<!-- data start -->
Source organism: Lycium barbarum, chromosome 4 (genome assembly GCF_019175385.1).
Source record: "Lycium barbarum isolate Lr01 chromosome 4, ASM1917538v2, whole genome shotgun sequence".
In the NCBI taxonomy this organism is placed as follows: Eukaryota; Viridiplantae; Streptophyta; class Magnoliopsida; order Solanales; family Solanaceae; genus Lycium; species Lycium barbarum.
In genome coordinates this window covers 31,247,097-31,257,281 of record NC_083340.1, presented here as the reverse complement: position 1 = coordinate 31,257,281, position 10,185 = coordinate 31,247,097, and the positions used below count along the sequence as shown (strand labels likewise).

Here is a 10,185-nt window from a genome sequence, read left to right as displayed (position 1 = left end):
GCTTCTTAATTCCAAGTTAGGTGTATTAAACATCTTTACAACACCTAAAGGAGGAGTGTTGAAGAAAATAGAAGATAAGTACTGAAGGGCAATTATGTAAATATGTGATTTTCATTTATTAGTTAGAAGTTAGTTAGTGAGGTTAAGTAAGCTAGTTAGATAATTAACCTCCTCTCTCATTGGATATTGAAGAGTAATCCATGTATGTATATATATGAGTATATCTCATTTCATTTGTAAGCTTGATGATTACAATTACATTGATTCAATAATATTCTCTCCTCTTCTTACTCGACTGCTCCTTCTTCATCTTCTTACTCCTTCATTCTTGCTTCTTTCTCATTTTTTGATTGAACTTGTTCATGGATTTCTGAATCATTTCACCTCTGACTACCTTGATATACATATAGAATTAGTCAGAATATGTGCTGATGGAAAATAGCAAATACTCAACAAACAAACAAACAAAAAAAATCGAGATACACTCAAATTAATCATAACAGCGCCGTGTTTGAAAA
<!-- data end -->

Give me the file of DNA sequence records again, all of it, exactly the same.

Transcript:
Source organism: Lycium barbarum, chromosome 4 (genome assembly GCF_019175385.1).
Source record: "Lycium barbarum isolate Lr01 chromosome 4, ASM1917538v2, whole genome shotgun sequence".
In the NCBI taxonomy this organism is placed as follows: Eukaryota; Viridiplantae; Streptophyta; class Magnoliopsida; order Solanales; family Solanaceae; genus Lycium; species Lycium barbarum.
In genome coordinates this window covers 31,247,097-31,257,281 of record NC_083340.1, presented here as the reverse complement: position 1 = coordinate 31,257,281, position 10,185 = coordinate 31,247,097, and the positions used below count along the sequence as shown (strand labels likewise).

Here is a 10,185-nt window from a genome sequence, read left to right as displayed (position 1 = left end):
GCTTCTTAATTCCAAGTTAGGTGTATTAAACATCTTTACAACACCTAAAGGAGGAGTGTTGAAGAAAATAGAAGATAAGTACTGAAGGGCAATTATGTAAATATGTGATTTTCATTTATTAGTTAGAAGTTAGTTAGTGAGGTTAAGTAAGCTAGTTAGATAATTAACCTCCTCTCTCATTGGATATTGAAGAGTAATCCATGTATGTATATATATGAGTATATCTCATTTCATTTGTAAGCTTGATGATTACAATTACATTGATTCAATAATATTCTCTCCTCTTCTTACTCGACTGCTCCTTCTTCATCTTCTTACTCCTTCATTCTTGCTTCTTTCTCATTTTTTGATTGAACTTGTTCATGGATTTCTGAATCATTTCACCTCTGACTACCTTGATATACATATAGAATTAGTCAGAATATGTGCTGATGGAAAATAGCAAATACTCAACAAACAAACAAACAAAAAAAATCGAGATACACTCAAATTAATCATAACAGCGCCGTGTTTGAAAA